300 Drawings by Mitsu Okubo completely stole the show. Whether you couldn’t look away or you ran away screaming, Okubo’s piece stuck in my mind like plaque in a smoker’s lungs. Simply drawn with black ink on plain white paper, the piece is deceivingly boring as you approach it. As you get closer, the panels come into focus and you find your eyes bouncing in their sockets, trying to find some relief from the gruesome doodles. Every panel grows more disturbing and perverse than the next, although it would seem impossible because the first panel features a woman cutting off her breast and eating it. The piece is like flipping through a sexually-charged high school boy’s math notebook. There is no denying that Okubo has insight to the most base and crass instincts of human sexuality, but simply put – it is offensive to the eyes. The piece only displays 190 drawings, which left me shuddering to wonder what unpleasant wonders the other 110 drawings had to offer.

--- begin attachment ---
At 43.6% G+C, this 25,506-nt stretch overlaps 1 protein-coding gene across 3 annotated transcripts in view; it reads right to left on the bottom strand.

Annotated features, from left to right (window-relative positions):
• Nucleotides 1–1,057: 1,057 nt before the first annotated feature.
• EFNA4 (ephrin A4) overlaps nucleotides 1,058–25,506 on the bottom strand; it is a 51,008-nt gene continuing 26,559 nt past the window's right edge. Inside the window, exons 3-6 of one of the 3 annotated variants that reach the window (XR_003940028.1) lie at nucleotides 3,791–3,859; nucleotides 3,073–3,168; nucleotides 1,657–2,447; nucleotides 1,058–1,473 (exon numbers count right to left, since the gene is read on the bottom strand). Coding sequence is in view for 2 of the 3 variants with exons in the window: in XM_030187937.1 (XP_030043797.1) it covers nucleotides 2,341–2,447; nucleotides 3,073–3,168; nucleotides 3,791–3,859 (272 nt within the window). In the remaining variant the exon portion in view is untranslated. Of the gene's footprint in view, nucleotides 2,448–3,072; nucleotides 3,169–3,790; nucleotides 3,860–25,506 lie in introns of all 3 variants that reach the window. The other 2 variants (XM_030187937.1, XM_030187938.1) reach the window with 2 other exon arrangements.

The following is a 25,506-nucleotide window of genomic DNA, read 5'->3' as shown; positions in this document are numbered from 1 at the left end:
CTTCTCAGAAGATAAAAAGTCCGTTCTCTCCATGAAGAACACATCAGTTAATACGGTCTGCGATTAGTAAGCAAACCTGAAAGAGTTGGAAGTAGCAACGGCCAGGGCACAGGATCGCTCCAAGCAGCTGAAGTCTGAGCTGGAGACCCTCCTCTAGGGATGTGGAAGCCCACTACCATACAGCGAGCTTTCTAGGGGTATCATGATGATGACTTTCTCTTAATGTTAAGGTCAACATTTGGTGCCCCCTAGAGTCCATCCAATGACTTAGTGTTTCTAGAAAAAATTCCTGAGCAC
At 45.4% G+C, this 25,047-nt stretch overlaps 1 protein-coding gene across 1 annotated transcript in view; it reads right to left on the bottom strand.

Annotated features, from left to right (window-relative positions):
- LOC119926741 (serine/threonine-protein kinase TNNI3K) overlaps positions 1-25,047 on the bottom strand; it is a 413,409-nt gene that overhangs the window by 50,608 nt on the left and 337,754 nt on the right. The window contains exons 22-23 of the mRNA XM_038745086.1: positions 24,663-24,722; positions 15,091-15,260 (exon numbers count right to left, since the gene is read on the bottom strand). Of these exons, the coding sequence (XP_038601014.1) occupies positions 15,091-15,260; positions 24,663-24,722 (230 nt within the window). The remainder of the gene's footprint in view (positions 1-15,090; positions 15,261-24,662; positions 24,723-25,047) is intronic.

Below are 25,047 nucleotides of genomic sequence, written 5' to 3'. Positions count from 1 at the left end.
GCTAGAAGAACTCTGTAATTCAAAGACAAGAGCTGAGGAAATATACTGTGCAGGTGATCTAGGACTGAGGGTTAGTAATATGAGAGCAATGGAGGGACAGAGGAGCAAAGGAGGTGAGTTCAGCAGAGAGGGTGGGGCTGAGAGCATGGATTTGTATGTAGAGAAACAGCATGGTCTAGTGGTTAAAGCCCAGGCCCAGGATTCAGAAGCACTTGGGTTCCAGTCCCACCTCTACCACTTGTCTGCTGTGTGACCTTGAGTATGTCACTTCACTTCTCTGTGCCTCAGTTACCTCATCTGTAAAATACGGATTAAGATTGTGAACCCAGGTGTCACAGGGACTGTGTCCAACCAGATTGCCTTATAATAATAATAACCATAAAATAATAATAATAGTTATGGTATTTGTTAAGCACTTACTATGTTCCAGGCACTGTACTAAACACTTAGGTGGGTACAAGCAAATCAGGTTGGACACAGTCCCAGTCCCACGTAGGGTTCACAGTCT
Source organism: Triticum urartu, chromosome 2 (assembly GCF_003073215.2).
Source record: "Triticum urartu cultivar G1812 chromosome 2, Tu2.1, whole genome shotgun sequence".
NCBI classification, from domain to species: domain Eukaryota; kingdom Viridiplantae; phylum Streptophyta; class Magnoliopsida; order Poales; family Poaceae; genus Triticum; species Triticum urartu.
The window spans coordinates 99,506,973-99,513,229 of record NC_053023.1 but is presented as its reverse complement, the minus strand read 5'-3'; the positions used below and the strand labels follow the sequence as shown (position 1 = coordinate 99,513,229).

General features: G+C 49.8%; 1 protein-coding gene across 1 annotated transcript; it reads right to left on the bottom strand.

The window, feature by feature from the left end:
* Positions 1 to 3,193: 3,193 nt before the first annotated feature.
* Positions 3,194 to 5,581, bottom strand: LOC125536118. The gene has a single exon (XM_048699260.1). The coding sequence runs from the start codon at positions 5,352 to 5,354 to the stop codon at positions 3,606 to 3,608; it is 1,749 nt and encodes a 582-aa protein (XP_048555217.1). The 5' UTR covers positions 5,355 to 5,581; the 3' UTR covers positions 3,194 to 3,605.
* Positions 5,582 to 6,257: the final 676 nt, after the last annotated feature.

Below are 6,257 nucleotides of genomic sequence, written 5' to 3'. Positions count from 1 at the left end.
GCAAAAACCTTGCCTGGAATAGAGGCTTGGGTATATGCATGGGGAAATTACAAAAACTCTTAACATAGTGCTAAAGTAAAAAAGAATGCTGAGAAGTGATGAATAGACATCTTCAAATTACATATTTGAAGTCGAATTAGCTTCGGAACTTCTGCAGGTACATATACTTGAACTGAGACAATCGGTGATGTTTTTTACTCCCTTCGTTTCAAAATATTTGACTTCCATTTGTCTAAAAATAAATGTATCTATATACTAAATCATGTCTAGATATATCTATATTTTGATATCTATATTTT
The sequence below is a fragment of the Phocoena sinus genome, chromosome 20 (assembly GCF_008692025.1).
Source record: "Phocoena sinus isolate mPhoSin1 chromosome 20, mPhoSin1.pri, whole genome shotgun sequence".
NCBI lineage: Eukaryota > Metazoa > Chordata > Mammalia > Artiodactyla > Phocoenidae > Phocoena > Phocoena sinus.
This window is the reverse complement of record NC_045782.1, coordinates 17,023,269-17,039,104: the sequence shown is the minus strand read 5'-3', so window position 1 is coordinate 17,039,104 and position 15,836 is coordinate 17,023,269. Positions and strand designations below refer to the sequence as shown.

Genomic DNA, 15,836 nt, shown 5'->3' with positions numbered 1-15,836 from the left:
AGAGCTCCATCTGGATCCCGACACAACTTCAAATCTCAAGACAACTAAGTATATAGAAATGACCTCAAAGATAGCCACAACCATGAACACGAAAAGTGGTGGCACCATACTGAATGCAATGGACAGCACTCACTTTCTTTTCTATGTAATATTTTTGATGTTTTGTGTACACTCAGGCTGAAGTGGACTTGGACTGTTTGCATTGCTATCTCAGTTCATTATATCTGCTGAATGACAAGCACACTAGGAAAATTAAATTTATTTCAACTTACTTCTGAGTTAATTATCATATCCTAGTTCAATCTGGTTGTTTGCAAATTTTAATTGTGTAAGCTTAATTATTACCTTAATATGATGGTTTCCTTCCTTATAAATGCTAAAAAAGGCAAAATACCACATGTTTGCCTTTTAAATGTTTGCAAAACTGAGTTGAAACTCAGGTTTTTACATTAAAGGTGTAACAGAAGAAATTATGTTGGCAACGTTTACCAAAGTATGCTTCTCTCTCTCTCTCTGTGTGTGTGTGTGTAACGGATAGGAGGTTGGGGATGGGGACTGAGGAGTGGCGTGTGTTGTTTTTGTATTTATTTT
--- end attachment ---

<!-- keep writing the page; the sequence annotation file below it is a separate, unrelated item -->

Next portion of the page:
For regular gallery-goers, this exhibit will prove a good, mind-boggling time. It is recommended that art-neutralists use Head & Shoulders, because this is bound to be a head-scratching experience.
The exhibit will be showing now through October 16th, 2011. The University Art Gallery is open Tuesday through Sunday, admission is free.